File image of marijuana from the Associated Press.
Update at 11:00 P.M. (WZZM) - Now that he's won in court, Wyoming resident John Ter Beek says he will start growing marijuana in his basement as soon as possible.
"I follow the law," he says. "The law says I can grow, so I'm going to grow."
In 2010, when Wyoming banned the cultivation and use of medical marijuana in the city, state certified patient John Ter Beek sued the city. After losing in Kent County Circuit Court, Wednesday Ter Beek learned the state court of appeals unanimously supported his case.
"I'm very happy the appellate court took a close look at it," he says.
In 2008, 63 percent of Michigan voters approved the use of medical marijuana. The court of appeals says Wyoming and other municipalities cannot overrule the people.
"I knew it," says Ter Beek. "I knew they couldn't do what they were trying to do. They will not let Wyoming continue to spit on 63 percent of the voters."
Wyoming Mayor Jack Poll says the city adopted the ordinance because marijuana is still illegal under federal law. He says making medical marijuana available in Michigan puts a big burden on the police.
"Who is going to be able to have the controlled substance in their possession? Are they legal or not legal? It's going to be a very big nightmare for law enforcement," says Poll.
Ter Beek says he uses medical marijuana to cope with a bad back and leg pain caused by diabetes.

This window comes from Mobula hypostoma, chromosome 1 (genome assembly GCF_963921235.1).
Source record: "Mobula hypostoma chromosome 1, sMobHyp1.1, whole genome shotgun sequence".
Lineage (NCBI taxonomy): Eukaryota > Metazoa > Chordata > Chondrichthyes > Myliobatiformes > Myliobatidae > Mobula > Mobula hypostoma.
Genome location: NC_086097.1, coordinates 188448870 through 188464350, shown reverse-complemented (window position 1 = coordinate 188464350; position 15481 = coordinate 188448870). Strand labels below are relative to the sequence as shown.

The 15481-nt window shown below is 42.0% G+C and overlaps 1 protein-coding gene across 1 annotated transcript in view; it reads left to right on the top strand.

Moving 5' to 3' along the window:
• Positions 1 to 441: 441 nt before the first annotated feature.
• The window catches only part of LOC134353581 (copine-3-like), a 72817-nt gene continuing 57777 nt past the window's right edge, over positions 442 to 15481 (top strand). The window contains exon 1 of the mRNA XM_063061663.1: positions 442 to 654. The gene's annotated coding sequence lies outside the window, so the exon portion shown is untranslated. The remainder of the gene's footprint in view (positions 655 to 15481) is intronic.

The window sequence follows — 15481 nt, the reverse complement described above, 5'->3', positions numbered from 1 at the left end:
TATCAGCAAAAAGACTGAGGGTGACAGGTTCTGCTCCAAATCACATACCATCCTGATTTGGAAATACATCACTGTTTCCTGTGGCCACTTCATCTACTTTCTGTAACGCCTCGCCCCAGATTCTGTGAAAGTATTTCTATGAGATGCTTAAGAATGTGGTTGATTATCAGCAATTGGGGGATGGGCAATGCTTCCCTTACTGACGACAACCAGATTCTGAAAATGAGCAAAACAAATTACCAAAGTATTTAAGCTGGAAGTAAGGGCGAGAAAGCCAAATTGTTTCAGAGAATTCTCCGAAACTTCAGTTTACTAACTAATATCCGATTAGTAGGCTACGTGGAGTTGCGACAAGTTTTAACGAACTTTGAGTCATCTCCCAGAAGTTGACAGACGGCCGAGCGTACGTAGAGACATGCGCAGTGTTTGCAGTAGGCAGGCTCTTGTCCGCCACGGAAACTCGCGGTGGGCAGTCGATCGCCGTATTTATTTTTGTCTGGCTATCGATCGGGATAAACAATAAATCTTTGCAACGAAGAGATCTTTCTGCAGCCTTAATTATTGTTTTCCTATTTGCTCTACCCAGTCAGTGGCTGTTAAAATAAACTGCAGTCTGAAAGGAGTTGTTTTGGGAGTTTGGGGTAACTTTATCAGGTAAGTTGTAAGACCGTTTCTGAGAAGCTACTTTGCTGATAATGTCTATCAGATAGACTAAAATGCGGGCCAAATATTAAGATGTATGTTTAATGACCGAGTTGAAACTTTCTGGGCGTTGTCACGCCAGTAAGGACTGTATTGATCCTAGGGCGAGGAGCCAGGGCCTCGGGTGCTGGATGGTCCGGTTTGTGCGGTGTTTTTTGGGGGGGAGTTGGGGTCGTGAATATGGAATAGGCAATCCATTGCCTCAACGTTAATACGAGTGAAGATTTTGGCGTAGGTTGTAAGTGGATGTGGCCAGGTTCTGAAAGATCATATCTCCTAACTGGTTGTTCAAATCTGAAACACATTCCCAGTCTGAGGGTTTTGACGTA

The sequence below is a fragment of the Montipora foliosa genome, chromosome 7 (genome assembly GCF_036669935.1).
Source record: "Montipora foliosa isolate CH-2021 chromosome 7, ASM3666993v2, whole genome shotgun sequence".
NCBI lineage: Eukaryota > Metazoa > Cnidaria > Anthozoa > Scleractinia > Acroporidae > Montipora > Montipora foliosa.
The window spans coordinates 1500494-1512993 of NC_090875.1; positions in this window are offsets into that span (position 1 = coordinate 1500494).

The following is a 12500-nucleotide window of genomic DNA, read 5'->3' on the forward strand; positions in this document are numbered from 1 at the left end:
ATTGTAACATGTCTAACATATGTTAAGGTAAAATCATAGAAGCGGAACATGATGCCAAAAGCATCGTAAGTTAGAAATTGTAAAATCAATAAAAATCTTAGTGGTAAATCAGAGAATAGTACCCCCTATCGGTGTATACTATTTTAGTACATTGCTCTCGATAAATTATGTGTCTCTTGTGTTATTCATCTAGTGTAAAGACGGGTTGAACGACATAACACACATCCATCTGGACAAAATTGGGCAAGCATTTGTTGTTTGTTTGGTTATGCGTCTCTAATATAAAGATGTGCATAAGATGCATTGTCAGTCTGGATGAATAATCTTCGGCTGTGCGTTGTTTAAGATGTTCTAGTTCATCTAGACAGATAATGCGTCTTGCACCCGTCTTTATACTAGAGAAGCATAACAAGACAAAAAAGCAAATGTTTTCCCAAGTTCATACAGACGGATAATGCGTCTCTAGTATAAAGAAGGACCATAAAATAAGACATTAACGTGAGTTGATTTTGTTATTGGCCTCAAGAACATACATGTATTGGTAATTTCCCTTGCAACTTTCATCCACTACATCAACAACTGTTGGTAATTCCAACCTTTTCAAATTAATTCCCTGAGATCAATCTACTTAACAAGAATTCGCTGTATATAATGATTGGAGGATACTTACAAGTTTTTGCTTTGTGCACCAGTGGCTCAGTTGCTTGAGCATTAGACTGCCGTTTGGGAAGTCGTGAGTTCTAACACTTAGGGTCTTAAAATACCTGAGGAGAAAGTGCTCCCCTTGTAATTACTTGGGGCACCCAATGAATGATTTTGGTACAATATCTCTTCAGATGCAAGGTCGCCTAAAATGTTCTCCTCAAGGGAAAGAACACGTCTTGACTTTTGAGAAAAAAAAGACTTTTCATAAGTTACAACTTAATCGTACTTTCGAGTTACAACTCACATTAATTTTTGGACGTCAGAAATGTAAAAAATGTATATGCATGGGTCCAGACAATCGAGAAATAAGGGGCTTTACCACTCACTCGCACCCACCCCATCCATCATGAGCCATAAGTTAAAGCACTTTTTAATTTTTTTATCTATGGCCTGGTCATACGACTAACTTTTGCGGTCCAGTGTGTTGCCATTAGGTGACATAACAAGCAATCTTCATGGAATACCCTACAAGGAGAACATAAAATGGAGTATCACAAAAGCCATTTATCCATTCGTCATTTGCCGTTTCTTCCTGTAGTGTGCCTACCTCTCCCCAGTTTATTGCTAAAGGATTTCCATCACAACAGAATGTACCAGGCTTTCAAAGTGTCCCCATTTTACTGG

"It really hurts to stand for more than two or three minutes," he says. "I need it."
He says he's now paying about $350 for an ounce of marijuana. He guesses he can grow the medicinal drug in his basement for about $175 an ounce.
"It means I will be able to have affordable marijuana," he explains.
Wyoming can appeal the ruling to the State Supreme Court. The mayor says no decision has been made. He says the appeals court ruling gives the city some guidance.
"It's part of process we anticipated," he says. "We needed to have a judgment and now the judgment has come down. We certainly will abide by the law."
WYOMING, Mich. (AP) -- The state appeals court has ruled that a West Michigan zoning ordinance prohibiting the use, manufacture or cultivation of marijuana conflicts with state law.
The court says in an order released Wednesday that the city of Wyoming's sanction on medical marijuana "is void and unenforceable."
It reverses a Kent County Circuit Court order in favor of Wyoming.
Retired attorney John Ter Beek sued the city after council members voted in 2010 to make marijuana use illegal under the federal Controlled Substances Act.
Ter Beek is a qualified medical marijuana patient. He has not been charged with violating Wyoming's ordinance.
Wyoming Mayor, Jack A. Poll issued a statement Wednesday: "We haven't had a chance yet to review the ruling overturning the City's ban on marijuana. Right now I'm not aware of which parts of our ordinance were overturned. Our attorney, Jack Sluiter, is looking into it and I expect to hear from him with regards to what our next steps will be. We will, of course, comply with what the court tells us to do, although we feel that Michigan's law, as written, does not give enough guidance to public safety departments."
Michigan voters approved medical marijuana use in 2008. Federal law still prohibits the sale and cultivation of the drug.